(JTA) — Pinchas Goldschmidt, the former chief rabbi of Moscow who fled the country earlier this year, said other Russian Jews should leave before it’s too late in an interview with the Guardian.
“When we look back over Russian history, whenever the political system was in danger you saw the government trying to redirect the anger and discontent of the masses towards the Jewish community,” Goldschmidt told the Guardian. “We saw this in tsarist times and at the end of the Stalinist regime.”
He argued that Russia’s floundering invasion of Ukraine is starting to foster a similar environment.
“We’re seeing rising antisemitism while Russia is going back to a new kind of Soviet Union, and step by step the Iron Curtain is coming down again. This is why I believe the best option for Russian Jews is to leave,” Goldschmidt said.
Goldschmidt, who was born in Switzerland but has been serving Russian Jewry since 1989, left the country in June, nearly four months after Russia began its invasion. He said that he was being pressured to support the invasion and feared the impact his refusal might have on Moscow’s Jewish community.
“Pressure was put on community leaders to support the war and I refused to do so. I resigned because to continue as chief rabbi of Moscow would be a problem for the community because of the repressive measures taken against dissidents,” he said.
However, others in Russia have denied that claim, including the director of Moscow’s Choral Synagogue which reelected him chief rabbi almost immediately after he left.
Other Jewish leaders in Russia have remained in the country, such as Berel Lazar, a rabbi affiliated with the Hasidic Chabad-Lubavitch movement who despite long being seen as close to Putin has spoken out against the war.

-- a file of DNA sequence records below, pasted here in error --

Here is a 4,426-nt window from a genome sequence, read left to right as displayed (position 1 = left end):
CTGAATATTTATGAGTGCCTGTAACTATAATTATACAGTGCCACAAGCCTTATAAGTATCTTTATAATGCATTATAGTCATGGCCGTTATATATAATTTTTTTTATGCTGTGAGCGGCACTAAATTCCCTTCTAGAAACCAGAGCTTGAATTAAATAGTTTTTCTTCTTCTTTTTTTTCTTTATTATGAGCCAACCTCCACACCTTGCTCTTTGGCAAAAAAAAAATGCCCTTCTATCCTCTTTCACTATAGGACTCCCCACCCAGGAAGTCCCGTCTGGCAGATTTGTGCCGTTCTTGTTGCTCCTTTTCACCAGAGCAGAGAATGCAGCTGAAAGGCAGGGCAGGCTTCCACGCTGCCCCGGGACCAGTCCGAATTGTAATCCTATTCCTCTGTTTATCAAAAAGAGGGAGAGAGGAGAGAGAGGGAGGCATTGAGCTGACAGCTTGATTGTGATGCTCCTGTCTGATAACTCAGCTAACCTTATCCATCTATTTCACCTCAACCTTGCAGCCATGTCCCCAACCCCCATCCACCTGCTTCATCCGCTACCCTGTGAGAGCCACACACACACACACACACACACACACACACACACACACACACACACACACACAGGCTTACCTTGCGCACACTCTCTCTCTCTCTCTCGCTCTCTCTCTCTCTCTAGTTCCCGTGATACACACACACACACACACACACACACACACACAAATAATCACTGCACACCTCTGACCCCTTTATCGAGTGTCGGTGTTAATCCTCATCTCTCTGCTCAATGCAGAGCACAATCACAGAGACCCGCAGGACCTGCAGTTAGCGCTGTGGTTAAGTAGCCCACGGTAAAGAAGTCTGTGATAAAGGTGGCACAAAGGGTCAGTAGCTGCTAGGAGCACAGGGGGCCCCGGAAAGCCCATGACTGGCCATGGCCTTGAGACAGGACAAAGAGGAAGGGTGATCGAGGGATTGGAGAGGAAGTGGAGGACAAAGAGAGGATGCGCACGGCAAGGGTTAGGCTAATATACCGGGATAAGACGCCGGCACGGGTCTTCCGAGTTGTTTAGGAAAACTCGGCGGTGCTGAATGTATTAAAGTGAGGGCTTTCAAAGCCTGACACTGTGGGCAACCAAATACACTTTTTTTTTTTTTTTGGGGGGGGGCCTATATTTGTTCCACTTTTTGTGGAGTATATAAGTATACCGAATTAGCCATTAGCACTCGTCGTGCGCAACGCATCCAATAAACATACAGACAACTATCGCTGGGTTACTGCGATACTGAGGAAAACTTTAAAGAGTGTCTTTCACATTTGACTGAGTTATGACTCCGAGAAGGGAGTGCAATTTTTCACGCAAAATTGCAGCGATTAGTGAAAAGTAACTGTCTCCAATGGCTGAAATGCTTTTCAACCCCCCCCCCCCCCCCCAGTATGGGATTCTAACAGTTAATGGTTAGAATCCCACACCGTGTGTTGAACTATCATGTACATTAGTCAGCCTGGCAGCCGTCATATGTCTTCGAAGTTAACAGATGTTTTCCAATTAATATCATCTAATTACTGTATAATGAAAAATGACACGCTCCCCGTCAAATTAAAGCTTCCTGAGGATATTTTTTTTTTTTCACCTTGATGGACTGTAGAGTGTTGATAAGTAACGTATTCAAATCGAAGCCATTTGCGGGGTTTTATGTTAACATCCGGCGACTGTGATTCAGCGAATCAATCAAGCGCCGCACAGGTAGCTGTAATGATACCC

But Jews, like Russians of all ethnicities, have been fleeing Russia en masse since the war began in late February. In August, it was estimated that more than 20,000 of Russia’s 165,000 Jews had fled the country.
“There’s a section of Russian society called the creacle, the creative class of business and cultural leaders, intellectuals and artists,” Goldschmidt said, “and I think it’s safe to say a great percentage of those people have left Russia, which is and will be very detrimental to Russian society.”
During the interview with the Guardian, Goldschmidt, who is also the president of the Conference of European rabbis, additionally discussed other issues facing European Jewry, such as rising antisemitism around the world, and how the state of European Jewry compares to the situation for Jews in the United States.
“For many years, Jews in the U.S. believed that it was an exception, that whatever happened in Europe and other countries could never happen there,” Goldschmidt said. “But over the past three years there have been more attacks on Jews there than in Europe.
“What is changing is the political system is much more polarized but also the discourse has been upended by social media. The polarization we’re seeing has made antisemitism much more acceptable.”
During the interview, Goldschmit also praised Ukraine’s Jewish community, denying Putin’s line that it is Nazi state.
“Show me another country that is in the grip of Nazis where the Jewish community is thriving,” Goldschmidt said.
This article originally appeared on JTA.org.
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